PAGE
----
When Dr. Bob and Bill met, the effect on the doctor was immediate. This time, he found himself face to face with a fellow sufferer who had made good. Bill emphasized that alcoholism was a malady of mind, emotions and body. This all-important fact he had learned from Dr. William D. Silkworth of Towns Hospital in New York, where Bill had often been a patient. Though a physician, Dr. Bob had not known alcoholism to be a disease. Responding to Bill’s convincing ideas, he soon got sober, never to drink again. The founding spark of Alcoholics Anonymous had been struck.
Both men immediately set to work with alcoholics at Akron’s City Hospital, where one patient quickly achieved complete sobriety. Though the name Alcoholics Anonymous had not yet been coined, these three men actually made up the nucleus of the first AA group. In the autumn of 1935, a second group of alcoholics slowly took shape in New York. A third appeared at Cleveland in 1939. It had taken over four years to produce 100 sober alcoholics in the three founding groups.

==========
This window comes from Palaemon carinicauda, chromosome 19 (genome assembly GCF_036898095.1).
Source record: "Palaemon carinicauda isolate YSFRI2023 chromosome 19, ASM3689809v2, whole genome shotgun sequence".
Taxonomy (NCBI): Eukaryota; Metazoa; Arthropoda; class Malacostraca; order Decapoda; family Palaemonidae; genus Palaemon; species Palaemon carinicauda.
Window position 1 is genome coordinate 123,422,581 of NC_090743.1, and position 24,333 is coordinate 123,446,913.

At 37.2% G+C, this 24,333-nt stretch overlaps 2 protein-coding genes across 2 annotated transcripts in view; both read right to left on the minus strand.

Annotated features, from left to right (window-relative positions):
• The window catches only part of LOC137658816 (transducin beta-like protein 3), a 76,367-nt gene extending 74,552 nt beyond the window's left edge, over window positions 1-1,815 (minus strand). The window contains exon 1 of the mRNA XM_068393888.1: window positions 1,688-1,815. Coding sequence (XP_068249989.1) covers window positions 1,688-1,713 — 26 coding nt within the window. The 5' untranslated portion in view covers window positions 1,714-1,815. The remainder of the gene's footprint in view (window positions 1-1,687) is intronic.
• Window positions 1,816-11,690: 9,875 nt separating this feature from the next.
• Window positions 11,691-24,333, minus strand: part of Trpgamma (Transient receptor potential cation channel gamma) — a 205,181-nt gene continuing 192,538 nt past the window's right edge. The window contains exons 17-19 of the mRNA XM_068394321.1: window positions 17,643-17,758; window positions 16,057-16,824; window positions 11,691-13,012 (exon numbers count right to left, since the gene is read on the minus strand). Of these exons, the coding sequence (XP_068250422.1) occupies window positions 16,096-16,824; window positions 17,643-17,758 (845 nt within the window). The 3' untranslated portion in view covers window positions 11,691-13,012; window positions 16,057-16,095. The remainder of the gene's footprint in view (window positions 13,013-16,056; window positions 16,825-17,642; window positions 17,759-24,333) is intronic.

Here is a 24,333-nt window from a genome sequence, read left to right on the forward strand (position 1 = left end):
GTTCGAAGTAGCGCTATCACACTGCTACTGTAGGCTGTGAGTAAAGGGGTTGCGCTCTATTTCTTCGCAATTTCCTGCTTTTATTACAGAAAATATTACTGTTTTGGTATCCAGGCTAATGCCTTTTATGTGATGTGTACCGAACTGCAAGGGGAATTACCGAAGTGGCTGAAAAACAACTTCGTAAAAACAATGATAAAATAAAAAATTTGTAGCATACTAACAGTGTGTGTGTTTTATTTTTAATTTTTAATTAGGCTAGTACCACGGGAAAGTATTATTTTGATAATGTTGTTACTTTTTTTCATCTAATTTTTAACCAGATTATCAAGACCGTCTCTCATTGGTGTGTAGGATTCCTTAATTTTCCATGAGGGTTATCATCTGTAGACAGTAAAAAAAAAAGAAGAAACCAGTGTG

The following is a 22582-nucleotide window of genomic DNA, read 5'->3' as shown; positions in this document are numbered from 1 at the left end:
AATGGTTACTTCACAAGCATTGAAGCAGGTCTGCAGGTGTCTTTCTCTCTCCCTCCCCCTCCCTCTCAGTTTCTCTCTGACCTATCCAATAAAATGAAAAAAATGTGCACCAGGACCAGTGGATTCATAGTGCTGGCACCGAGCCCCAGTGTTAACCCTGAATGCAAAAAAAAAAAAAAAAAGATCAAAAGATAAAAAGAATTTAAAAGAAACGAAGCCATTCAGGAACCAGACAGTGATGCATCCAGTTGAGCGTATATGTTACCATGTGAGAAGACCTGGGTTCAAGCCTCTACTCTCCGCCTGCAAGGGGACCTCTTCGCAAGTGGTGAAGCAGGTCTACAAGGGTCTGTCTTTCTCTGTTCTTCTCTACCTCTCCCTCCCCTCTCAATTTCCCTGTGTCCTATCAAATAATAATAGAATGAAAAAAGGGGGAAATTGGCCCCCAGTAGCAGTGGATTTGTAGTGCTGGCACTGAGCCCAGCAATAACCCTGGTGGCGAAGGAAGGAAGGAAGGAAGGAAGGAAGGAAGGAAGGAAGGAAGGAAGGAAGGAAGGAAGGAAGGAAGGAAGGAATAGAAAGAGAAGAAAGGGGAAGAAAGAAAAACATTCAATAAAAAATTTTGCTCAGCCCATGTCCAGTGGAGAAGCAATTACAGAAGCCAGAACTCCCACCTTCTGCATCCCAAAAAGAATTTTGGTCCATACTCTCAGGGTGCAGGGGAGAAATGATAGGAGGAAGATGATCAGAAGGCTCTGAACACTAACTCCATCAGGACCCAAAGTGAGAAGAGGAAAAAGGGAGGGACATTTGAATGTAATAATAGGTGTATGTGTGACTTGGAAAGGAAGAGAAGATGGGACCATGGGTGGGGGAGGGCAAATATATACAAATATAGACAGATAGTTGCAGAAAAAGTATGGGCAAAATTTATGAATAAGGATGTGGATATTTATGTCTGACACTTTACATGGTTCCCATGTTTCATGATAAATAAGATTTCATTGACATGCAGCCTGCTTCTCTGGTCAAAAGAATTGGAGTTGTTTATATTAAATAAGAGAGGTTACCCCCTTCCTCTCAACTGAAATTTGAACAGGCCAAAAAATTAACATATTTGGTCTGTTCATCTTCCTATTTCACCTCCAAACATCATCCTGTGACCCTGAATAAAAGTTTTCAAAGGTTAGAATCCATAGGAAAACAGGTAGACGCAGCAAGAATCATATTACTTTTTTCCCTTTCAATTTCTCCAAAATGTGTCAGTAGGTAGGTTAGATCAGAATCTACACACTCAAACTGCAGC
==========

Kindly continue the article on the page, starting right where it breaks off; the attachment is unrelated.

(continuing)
Early in 1939, the Fellowship published its basic textbook, Alcoholics Anonymous. The text, written by Bill, explained AA’s philosophy and methods, the core of which was the now well-known Twelve Steps of recovery. The book was also reinforced by case histories of some thirty recovered members. From this point, AA’s development was rapid.
AA membership has since spread across diverse cultures holding different beliefs and values. Over 2 million people worldwide are members of AA as of 2016.
AA’s name is derived from its first book, informally called “The Big Book”, originally titled Alcoholics Anonymous: The Story of How More Than One Hundred Men Have Recovered From Alcoholism.